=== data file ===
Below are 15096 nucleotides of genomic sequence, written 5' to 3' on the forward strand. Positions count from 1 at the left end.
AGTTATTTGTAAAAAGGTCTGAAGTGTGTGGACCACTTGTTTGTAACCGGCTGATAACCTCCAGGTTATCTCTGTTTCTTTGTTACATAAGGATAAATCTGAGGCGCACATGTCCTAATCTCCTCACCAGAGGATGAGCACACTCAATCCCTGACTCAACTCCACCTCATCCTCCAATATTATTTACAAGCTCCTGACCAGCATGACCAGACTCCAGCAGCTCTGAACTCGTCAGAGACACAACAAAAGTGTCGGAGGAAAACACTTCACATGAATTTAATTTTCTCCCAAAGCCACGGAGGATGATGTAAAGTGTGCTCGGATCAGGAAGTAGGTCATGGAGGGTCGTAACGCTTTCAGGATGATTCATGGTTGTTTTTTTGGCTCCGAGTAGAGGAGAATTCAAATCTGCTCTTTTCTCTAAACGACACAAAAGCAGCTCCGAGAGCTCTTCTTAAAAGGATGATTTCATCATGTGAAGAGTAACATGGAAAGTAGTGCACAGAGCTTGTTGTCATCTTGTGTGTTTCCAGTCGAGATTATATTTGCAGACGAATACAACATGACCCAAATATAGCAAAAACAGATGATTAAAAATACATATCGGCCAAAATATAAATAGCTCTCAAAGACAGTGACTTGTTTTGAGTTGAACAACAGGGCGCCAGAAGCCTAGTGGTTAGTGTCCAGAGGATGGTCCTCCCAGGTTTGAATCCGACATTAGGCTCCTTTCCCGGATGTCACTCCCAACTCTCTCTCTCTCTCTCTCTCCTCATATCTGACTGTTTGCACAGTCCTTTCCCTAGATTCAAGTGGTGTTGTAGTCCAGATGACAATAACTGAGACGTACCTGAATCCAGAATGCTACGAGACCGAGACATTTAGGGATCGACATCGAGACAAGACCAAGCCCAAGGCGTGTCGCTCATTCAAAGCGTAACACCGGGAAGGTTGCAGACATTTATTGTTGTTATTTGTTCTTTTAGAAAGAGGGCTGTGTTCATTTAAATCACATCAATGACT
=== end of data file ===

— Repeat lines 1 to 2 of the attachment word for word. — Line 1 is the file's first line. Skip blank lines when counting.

Below are 15096 nucleotides of genomic sequence, written 5' to 3' on the forward strand. Positions count from 1 at the left end.
AGTTATTTGTAAAAAGGTCTGAAGTGTGTGGACCACTTGTTTGTAACCGGCTGATAACCTCCAGGTTATCTCTGTTTCTTTGTTACATAAGGATAAATCTGAGGCGCACATGTCCTAATCTCCTCACCAGAGGATGAGCACACTCAATCCCTGACTCAACTCCACCTCATCCTCCAATATTATTTACAAGCTCCTGACCAGCATGACCAGACTCCAGCAGCTCTGAACTCGTCAGAGACACAACAAAAGTGTCGGAGGAAAACACTTCACATGAATTTAATTTTCTCCCAAAGCCACGGAGGATGATGTAAAGTGTGCTCGGATCAGGAAGTAGGTCATGGAGGGTCGTAACGCTTTCAGGATGATTCATGGTTGTTTTTTTGGCTCCGAGTAGAGGAGAATTCAAATCTGCTCTTTTCTCTAAACGACACAAAAGCAGCTCCGAGAGCTCTTCTTAAAAGGATGATTTCATCATGTGAAGAGTAACATGGAAAGTAGTGCACAGAGCTTGTTGTCATCTTGTGTGTTTCCAGTCGAGATTATATTTGCAGACGAATACAACATGACCCAAATATAGCAAAAACAGATGATTAAAAATACATATCGGCCAAAATATAAATAGCTCTCAAAGACAGTGACTTGTTTTGAGTTGAACAACAGGGCGCCAGAAGCCTAGTGGTTAGTGTCCAGAGGATGGTCCTCCCAGGTTTGAATCCGACATTAGGCTCCTTTCCCGGATGTCACTCCCAACTCTCTCTCTCTCTCTCTCTCCTCATATCTGACTGTTTGCACAGTCCTTTCCCTAGATTCAAGTGGTGTTGTAGTCCAGATGACAATAACTGAGACGTACCTGAATCCAGAATGCTACGAGACCGAGACATTTAGGGATCGACATCGAGACAAGACCAAGCCCAAGGCGTGTCGCTCATTCAAAGCGTAACACCGGGAAGGTTGCAGACATTTATTGTTGTTATTTGTTCTTTTAGAAAGAGGGCTGTGTTCATTTAAATCACATCAATGACT